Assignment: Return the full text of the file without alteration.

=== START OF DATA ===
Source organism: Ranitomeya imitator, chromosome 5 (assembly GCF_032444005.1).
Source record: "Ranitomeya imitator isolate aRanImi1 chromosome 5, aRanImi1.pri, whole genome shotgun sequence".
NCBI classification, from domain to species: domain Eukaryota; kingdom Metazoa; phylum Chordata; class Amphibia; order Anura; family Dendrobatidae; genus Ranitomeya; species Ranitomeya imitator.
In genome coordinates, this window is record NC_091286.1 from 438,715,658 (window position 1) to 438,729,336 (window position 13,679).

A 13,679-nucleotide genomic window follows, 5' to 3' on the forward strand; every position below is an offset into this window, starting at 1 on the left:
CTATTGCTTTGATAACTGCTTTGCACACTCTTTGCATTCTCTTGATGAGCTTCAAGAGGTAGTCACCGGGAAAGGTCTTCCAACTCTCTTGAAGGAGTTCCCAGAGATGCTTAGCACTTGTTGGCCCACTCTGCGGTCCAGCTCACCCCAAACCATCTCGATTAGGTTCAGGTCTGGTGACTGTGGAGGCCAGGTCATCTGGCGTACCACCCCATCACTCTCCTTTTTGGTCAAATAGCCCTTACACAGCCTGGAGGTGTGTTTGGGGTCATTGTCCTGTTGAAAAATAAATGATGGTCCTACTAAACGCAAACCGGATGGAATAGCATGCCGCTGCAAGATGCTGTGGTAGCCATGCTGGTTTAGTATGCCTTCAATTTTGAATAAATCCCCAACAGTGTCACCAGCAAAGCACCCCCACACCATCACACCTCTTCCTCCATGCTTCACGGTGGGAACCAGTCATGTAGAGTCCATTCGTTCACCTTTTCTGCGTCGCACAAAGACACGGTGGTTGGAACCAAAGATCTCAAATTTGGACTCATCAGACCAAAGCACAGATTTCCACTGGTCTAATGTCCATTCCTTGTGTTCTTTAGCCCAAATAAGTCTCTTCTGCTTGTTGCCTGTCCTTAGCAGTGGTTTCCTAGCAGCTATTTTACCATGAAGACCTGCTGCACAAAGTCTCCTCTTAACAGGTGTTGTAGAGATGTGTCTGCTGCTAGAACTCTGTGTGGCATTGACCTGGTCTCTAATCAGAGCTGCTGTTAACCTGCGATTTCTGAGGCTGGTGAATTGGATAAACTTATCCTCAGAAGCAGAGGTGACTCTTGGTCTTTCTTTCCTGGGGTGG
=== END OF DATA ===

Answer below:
Source organism: Ranitomeya imitator, chromosome 5 (assembly GCF_032444005.1).
Source record: "Ranitomeya imitator isolate aRanImi1 chromosome 5, aRanImi1.pri, whole genome shotgun sequence".
NCBI classification, from domain to species: domain Eukaryota; kingdom Metazoa; phylum Chordata; class Amphibia; order Anura; family Dendrobatidae; genus Ranitomeya; species Ranitomeya imitator.
In genome coordinates, this window is record NC_091286.1 from 438,715,658 (window position 1) to 438,729,336 (window position 13,679).

A 13,679-nucleotide genomic window follows, 5' to 3' on the forward strand; every position below is an offset into this window, starting at 1 on the left:
CTATTGCTTTGATAACTGCTTTGCACACTCTTTGCATTCTCTTGATGAGCTTCAAGAGGTAGTCACCGGGAAAGGTCTTCCAACTCTCTTGAAGGAGTTCCCAGAGATGCTTAGCACTTGTTGGCCCACTCTGCGGTCCAGCTCACCCCAAACCATCTCGATTAGGTTCAGGTCTGGTGACTGTGGAGGCCAGGTCATCTGGCGTACCACCCCATCACTCTCCTTTTTGGTCAAATAGCCCTTACACAGCCTGGAGGTGTGTTTGGGGTCATTGTCCTGTTGAAAAATAAATGATGGTCCTACTAAACGCAAACCGGATGGAATAGCATGCCGCTGCAAGATGCTGTGGTAGCCATGCTGGTTTAGTATGCCTTCAATTTTGAATAAATCCCCAACAGTGTCACCAGCAAAGCACCCCCACACCATCACACCTCTTCCTCCATGCTTCACGGTGGGAACCAGTCATGTAGAGTCCATTCGTTCACCTTTTCTGCGTCGCACAAAGACACGGTGGTTGGAACCAAAGATCTCAAATTTGGACTCATCAGACCAAAGCACAGATTTCCACTGGTCTAATGTCCATTCCTTGTGTTCTTTAGCCCAAATAAGTCTCTTCTGCTTGTTGCCTGTCCTTAGCAGTGGTTTCCTAGCAGCTATTTTACCATGAAGACCTGCTGCACAAAGTCTCCTCTTAACAGGTGTTGTAGAGATGTGTCTGCTGCTAGAACTCTGTGTGGCATTGACCTGGTCTCTAATCAGAGCTGCTGTTAACCTGCGATTTCTGAGGCTGGTGAATTGGATAAACTTATCCTCAGAAGCAGAGGTGACTCTTGGTCTTTCTTTCCTGGGGTGG